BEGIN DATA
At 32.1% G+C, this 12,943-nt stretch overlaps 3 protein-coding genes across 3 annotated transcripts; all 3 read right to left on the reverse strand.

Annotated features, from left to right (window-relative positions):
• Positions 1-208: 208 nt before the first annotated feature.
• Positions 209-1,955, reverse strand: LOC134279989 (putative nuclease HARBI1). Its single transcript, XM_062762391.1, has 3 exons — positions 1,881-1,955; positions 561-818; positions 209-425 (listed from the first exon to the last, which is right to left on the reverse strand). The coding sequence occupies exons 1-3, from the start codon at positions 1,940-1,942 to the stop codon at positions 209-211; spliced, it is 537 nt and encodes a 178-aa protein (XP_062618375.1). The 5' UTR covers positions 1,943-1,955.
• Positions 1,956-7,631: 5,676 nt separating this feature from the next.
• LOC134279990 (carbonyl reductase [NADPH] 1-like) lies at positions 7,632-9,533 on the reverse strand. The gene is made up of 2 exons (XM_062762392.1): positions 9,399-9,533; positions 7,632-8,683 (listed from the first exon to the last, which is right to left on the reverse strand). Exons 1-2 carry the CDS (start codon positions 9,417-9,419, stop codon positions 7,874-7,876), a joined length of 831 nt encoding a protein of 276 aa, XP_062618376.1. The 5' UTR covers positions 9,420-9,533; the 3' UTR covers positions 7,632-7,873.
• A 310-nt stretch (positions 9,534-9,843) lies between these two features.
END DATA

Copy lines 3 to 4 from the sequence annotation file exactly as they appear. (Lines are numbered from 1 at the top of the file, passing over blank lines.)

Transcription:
• Positions 1-208: 208 nt before the first annotated feature.
• Positions 209-1,955, reverse strand: LOC134279989 (putative nuclease HARBI1). Its single transcript, XM_062762391.1, has 3 exons — positions 1,881-1,955; positions 561-818; positions 209-425 (listed from the first exon to the last, which is right to left on the reverse strand). The coding sequence occupies exons 1-3, from the start codon at positions 1,940-1,942 to the stop codon at positions 209-211; spliced, it is 537 nt and encodes a 178-aa protein (XP_062618375.1). The 5' UTR covers positions 1,943-1,955.